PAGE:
While the exterior was painted light gray, interior spaces would normally be white. However, any interior door or hatch surface that might be exposed to view when open was also painted gray. On a chaser, this would apply to the interior surface of the pilot house door and the underside of hatches. During times of hostilities, the life raft would also be painted gray, as would all canvas covers, flag bags, etc. On chasers this would include covers for the deck gun and machine guns, and the wherry cover. Note that the interior spaces of the cowl ventilators, which are partly exposed to view, were sometimes painted white, and sometimes gray. See the page on cowl ventilators for an example of the white paint scheme - probably not a paint job that would withstand scrutiny by naval authorities.
Running Light Boxes
On the top of the pilot house are starboard and port running lights. The light boxes were to be painted gray (not red and green). The same No. 5 formula was to be used. An example photograph of a chaser showing the gray port-side running light box is an image of subchaser SC 26 on this page.
For optimal lighting, interior walls and ceilings (other than as indicated above for doors and hatches that are exposed to view when open) were normally painted white. Three paints were used: A priming coat, a flat base coat, and a gloss finish coat. For chasers, this would apply to the interior sides of the pilot house, and other interior spaces below decks.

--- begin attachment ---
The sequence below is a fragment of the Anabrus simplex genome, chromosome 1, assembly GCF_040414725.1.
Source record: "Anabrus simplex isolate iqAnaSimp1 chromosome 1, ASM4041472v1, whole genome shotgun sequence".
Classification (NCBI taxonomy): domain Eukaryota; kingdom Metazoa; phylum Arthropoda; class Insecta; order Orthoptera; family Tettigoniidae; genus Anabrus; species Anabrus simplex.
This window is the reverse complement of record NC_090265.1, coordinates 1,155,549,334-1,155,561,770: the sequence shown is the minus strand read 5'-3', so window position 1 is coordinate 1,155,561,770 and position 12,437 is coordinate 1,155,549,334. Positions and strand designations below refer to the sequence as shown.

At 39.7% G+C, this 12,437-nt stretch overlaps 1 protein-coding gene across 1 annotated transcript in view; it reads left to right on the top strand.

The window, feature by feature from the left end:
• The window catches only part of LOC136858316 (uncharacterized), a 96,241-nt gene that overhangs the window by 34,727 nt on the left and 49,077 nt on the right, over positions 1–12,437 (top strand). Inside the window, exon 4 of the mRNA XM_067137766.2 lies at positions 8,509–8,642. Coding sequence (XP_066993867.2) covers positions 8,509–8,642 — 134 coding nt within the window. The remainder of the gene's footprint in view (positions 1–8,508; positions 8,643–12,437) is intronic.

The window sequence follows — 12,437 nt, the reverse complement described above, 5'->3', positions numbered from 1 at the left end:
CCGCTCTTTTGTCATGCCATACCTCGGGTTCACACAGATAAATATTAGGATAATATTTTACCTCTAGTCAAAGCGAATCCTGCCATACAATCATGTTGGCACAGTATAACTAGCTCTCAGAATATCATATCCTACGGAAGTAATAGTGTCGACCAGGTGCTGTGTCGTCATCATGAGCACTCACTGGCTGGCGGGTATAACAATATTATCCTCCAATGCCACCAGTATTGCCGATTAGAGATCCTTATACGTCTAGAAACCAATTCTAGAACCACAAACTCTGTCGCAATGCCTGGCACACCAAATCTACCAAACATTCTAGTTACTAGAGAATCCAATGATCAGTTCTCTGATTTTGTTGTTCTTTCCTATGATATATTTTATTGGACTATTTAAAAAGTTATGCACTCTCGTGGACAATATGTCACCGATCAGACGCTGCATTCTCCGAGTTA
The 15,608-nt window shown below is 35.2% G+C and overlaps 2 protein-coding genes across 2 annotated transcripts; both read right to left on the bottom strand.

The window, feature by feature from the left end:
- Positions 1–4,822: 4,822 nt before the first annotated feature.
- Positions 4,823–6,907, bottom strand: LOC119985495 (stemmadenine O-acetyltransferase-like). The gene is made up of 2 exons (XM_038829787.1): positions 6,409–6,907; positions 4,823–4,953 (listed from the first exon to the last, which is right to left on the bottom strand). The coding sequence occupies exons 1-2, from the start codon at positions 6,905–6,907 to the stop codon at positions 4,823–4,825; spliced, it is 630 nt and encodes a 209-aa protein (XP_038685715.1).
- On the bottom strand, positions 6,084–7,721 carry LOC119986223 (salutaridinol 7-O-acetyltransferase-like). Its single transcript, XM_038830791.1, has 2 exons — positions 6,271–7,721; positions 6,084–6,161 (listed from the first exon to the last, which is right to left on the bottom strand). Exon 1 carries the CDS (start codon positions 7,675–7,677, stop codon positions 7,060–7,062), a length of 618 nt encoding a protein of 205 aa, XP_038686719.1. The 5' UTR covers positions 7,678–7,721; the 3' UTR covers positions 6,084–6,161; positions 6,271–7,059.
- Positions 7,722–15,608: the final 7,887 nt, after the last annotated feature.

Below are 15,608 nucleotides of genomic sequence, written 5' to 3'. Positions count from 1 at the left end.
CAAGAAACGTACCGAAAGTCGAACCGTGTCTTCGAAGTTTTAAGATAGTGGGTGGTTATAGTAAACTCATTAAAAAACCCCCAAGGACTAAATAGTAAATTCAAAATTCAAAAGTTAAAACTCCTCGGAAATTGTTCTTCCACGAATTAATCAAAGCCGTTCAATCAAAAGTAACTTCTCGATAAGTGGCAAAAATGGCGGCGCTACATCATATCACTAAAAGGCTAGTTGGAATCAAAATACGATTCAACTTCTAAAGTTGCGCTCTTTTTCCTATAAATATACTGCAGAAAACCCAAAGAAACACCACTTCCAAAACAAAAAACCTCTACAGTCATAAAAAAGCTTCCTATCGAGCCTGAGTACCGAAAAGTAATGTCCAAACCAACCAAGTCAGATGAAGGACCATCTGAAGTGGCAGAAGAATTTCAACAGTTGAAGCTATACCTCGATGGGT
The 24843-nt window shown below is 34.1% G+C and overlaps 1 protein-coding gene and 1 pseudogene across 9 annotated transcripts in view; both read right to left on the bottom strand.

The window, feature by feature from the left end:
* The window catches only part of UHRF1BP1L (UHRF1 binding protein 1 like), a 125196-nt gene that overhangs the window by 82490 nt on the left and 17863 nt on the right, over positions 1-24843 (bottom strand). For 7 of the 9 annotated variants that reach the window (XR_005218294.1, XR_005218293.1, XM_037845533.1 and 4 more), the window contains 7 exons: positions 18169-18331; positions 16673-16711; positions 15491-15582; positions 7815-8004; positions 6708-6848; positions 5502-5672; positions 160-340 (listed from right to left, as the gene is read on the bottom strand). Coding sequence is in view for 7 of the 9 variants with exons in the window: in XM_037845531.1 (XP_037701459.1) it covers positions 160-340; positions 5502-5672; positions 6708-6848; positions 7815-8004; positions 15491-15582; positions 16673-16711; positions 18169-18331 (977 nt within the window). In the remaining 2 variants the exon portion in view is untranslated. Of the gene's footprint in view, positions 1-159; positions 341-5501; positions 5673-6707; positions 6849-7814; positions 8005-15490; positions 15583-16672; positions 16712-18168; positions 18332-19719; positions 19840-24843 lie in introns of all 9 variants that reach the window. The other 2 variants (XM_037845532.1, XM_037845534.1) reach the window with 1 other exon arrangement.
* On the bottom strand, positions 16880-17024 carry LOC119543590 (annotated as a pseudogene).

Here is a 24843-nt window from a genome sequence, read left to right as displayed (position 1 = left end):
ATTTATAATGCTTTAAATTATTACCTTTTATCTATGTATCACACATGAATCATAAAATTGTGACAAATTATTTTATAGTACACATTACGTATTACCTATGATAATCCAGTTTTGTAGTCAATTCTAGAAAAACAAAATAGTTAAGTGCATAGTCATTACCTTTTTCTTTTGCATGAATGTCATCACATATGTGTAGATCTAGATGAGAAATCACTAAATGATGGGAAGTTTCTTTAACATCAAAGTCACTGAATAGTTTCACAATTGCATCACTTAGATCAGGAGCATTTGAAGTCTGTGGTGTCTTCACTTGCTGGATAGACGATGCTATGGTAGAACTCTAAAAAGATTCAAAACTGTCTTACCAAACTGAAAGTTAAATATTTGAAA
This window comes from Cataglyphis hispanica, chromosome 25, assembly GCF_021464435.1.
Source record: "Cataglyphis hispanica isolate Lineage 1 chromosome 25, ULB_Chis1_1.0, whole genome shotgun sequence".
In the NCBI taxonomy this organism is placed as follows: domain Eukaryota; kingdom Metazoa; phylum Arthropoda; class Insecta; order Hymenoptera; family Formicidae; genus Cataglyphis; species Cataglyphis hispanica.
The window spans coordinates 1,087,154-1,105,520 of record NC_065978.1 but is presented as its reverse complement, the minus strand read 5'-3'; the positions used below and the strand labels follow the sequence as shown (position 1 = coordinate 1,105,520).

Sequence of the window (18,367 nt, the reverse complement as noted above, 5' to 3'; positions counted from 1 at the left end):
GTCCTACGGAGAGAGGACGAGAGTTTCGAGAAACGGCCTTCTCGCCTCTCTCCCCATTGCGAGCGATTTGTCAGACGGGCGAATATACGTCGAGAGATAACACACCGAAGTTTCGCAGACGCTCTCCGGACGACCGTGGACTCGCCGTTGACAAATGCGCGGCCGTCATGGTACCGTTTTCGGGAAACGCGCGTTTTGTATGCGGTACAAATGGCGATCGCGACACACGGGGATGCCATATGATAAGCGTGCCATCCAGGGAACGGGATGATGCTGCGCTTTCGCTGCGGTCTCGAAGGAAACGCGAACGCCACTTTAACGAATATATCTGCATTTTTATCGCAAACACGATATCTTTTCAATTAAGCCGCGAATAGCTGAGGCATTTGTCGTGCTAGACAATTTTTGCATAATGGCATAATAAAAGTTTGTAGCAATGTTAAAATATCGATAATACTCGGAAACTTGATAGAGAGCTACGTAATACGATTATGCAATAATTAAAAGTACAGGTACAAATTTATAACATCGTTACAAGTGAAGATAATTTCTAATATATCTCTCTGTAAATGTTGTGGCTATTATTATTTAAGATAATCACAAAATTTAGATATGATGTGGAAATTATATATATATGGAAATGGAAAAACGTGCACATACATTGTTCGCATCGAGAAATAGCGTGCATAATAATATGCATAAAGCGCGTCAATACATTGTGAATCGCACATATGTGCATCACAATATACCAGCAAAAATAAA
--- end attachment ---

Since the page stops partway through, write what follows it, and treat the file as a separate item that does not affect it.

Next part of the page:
Green Anti-Glare Paint
The specification calls for green anti-glare paint (possibly the color shown on the book cover)to be used on the underside of the roof of chart houses used as steering stations -- which would apply to the pilot house of a submarine chaser. In many cases, chasers were fitted with window awnings above the pilot house windows. See, for instance, this image of a chaser pilot house. The specification calls for anti-glare paint to be used on the "underside of screen over windows," which would most likely have applied to the underside of the pilot house window awnings. The tops of these awnings would have been painted gray to match the rest of the visible part of the boat.
Among the more discussed paint questions, with respect to chasers, is the deck: Was it painted, or left natural? The specification clearly calls for it to be left natural. The under-sides of deck planking in cases where planks are laid over a steel sub-structure are painted in red-lead primer, but the top sides in any case are oiled but not painted. However the photographs of chaser decks provide strong evidence that in most cases (if not all) the chaser decks during war time were in fact painted gray. As a naval historian pointed out to me, an unpainted deck in an area of active hostilities at sea indicates "drop bomb here."
Chemical specifications are provided for all the paint colors. The standard gray hull paint is Formula No. 5, comprised of barium sulfate and zinc oxide (typical white paint components), lamp black (a typical black), and linseed oil, mineral spirits, and a drier. On the chasers, the standard cleaning chemical for brushes and clothing was gasoline - perhaps not a good choice by modern standards, but the chasers had plenty of it on hand. Note that the booklet contains a great deal of additional information, for other types of vessels, some small aircraft, etc. For some additional notes on painting chasers, see the Paint Scheme page.